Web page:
Varoufakis: Thatcher’s criticism of ECB was sophisticated, pertinent

Former Greek Finance Minister Yanis Varoufakis © Neil Hall
Marxist economist Yanis Varoufakis, who recently branded austerity "fiscal waterboarding", has told crowds gathered in Wales on Monday that he has some admiration for the late ex-Prime Minister Margaret Thatcher, despite viewing her legacy as damaging.

The former finance minister of Greece, who is vehemently opposed to the neoliberal policies Thatcher pushed for, made the admission at the Hay Festival in the Brecon Beacons National Park, south Wales.

The event is held annually in the picturesque border region, and hosts a diverse range of writers, poets, scientists, comedians, environmentalists and thought leaders.

Speaking at the festival, Varoufakis compared Thatcher to a “dark cloud” but added there were admirable moments throughout her political career.

He had been invited to discuss the origins of the eurozone crisis, the relentless Troika (ECB-IMF-EC) austerity that followed, and a potential path ahead for Europe and Greece.

Reflecting on commentary Thatcher once gave on the European Central Bank (ECB), he said it was the “most pertinent” ever made.

“It was a very nuanced and sophisticated criticism – who controls interest rates in Europe controls the politics of Europe, and that money cannot be depoliticized,” he added.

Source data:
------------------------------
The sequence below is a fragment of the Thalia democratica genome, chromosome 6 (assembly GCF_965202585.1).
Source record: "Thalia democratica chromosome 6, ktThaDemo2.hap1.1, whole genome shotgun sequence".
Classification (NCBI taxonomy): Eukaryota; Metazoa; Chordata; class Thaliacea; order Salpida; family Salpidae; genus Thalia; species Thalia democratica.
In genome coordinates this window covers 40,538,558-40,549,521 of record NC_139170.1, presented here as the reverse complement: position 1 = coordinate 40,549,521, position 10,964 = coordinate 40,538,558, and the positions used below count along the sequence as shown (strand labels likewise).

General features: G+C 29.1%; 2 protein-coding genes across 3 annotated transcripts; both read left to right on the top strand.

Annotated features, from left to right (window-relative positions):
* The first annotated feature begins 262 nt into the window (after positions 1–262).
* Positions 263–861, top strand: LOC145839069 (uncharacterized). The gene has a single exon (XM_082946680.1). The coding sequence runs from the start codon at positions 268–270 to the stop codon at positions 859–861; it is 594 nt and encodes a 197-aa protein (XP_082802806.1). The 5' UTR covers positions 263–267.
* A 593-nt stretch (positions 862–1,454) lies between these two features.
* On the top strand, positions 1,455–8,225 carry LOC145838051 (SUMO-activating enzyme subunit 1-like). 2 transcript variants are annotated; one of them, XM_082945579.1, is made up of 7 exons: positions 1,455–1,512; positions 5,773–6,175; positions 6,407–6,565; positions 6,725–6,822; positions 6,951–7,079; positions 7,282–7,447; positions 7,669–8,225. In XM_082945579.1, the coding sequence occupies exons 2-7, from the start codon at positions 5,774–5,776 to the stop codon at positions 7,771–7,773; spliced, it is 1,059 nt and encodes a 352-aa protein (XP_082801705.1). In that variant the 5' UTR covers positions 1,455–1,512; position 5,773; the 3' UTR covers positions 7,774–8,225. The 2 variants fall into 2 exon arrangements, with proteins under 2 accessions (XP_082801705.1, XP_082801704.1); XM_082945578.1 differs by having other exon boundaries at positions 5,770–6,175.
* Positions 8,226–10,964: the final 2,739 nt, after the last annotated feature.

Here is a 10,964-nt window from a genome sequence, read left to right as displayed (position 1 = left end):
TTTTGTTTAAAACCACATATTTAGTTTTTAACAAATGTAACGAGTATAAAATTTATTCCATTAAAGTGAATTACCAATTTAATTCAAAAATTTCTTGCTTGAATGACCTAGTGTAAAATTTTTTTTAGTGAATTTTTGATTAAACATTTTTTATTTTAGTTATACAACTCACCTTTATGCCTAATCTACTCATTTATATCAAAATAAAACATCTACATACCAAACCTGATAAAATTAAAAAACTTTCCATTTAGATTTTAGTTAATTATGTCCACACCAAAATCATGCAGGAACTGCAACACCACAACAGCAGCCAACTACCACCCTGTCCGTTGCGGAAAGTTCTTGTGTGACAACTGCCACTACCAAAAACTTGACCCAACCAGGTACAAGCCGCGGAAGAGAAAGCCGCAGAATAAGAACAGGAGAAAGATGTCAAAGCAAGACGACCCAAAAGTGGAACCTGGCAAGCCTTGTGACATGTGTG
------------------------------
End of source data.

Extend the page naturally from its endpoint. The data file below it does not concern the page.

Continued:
Varoufakis also praised Thatcher’s ability to deliver engaging, if misguided, political rhetoric, as he saw it.

“Even though I spent my youth joining every single demonstration against Mrs Thatcher I could find … I always enjoyed listening to Mrs Thatcher because the rest were boring,” he said.

“The way she would wipe the floor clean with the opposition was astonishing.”

Varoufakis was a chief figure in Greek anti-austerity party Syriza, playing a central role in opposing the terms of Troika bailout packages that have burdened Greeks with toxic debt and created a humanitarian crisis across the country.

He resigned from the Greek parliament in July 2015 and launched the Democracy in Europe Movement 2025 the following February.

His latest book, ‘And the Weak must Suffer What They Must?’ argues the European Union (EU) is inherently undemocratic and is home to a borderless economy created in the interest of elites.

The Hay Festival's 2016 program featured a dedicated global affairs lineup, complete with discussion on Britain’s EU referendum, the upcoming US election, Russian politics and Middle Eastern affairs.

Debate on Britain’s EU referendum included ex-Labour PM Gordon Brown, ex-Bank of England (BoE) Governor Mervyn King, and ex-adviser to David Cameron Steve Hilton.

Among the panellists broaching US, Russian and Middle Eastern affairs were Nobel Literature Laureate Svetlana Alexievich, ex-Deputy Head of NATO Richard Shirreff, ex-CIA and NSA chief Michael V Hayden, and Iranian human rights lawyer Shirin Ebadi.